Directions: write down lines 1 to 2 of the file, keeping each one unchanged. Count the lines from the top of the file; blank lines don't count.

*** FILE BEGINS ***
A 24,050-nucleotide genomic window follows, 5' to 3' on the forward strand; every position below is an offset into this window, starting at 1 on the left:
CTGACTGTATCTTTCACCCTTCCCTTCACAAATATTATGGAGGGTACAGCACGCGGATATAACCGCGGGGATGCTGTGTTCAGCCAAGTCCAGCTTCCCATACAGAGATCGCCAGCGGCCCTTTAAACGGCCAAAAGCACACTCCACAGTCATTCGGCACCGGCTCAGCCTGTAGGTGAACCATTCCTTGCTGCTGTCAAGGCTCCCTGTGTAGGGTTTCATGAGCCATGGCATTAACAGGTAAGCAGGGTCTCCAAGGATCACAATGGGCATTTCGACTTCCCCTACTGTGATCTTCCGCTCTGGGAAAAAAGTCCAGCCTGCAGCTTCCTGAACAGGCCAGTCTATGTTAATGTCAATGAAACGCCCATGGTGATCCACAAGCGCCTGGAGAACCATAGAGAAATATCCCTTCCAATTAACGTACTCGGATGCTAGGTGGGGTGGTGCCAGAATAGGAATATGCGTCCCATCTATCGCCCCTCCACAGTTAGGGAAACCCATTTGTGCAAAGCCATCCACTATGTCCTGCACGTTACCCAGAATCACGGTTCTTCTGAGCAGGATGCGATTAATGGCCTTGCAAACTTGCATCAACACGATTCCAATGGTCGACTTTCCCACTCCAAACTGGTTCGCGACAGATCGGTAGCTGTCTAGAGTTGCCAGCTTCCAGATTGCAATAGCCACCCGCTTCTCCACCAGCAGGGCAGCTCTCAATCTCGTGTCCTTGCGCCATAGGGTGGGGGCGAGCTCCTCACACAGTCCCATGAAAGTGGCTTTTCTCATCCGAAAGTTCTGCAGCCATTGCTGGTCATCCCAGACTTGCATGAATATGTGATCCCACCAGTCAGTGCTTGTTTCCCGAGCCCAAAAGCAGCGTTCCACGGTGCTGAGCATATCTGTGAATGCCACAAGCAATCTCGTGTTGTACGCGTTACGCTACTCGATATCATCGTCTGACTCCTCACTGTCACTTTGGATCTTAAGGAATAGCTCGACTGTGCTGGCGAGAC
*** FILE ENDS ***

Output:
A 24,050-nucleotide genomic window follows, 5' to 3' on the forward strand; every position below is an offset into this window, starting at 1 on the left:
CTGACTGTATCTTTCACCCTTCCCTTCACAAATATTATGGAGGGTACAGCACGCGGATATAACCGCGGGGATGCTGTGTTCAGCCAAGTCCAGCTTCCCATACAGAGATCGCCAGCGGCCCTTTAAACGGCCAAAAGCACACTCCACAGTCATTCGGCACCGGCTCAGCCTGTAGGTGAACCATTCCTTGCTGCTGTCAAGGCTCCCTGTGTAGGGTTTCATGAGCCATGGCATTAACAGGTAAGCAGGGTCTCCAAGGATCACAATGGGCATTTCGACTTCCCCTACTGTGATCTTCCGCTCTGGGAAAAAAGTCCAGCCTGCAGCTTCCTGAACAGGCCAGTCTATGTTAATGTCAATGAAACGCCCATGGTGATCCACAAGCGCCTGGAGAACCATAGAGAAATATCCCTTCCAATTAACGTACTCGGATGCTAGGTGGGGTGGTGCCAGAATAGGAATATGCGTCCCATCTATCGCCCCTCCACAGTTAGGGAAACCCATTTGTGCAAAGCCATCCACTATGTCCTGCACGTTACCCAGAATCACGGTTCTTCTGAGCAGGATGCGATTAATGGCCTTGCAAACTTGCATCAACACGATTCCAATGGTCGACTTTCCCACTCCAAACTGGTTCGCGACAGATCGGTAGCTGTCTAGAGTTGCCAGCTTCCAGATTGCAATAGCCACCCGCTTCTCCACCAGCAGGGCAGCTCTCAATCTCGTGTCCTTGCGCCATAGGGTGGGGGCGAGCTCCTCACACAGTCCCATGAAAGTGGCTTTTCTCATCCGAAAGTTCTGCAGCCATTGCTGGTCATCCCAGACTTGCATGAATATGTGATCCCACCAGTCAGTGCTTGTTTCCCGAGCCCAAAAGCAGCGTTCCACGGTGCTGAGCATATCTGTGAATGCCACAAGCAATCTCGTGTTGTACGCGTTACGCTACTCGATATCATCGTCTGACTCCTCACTGTCACTTTGGATCTTAAGGAATAGCTCGACTGTGCTGGCGAGAC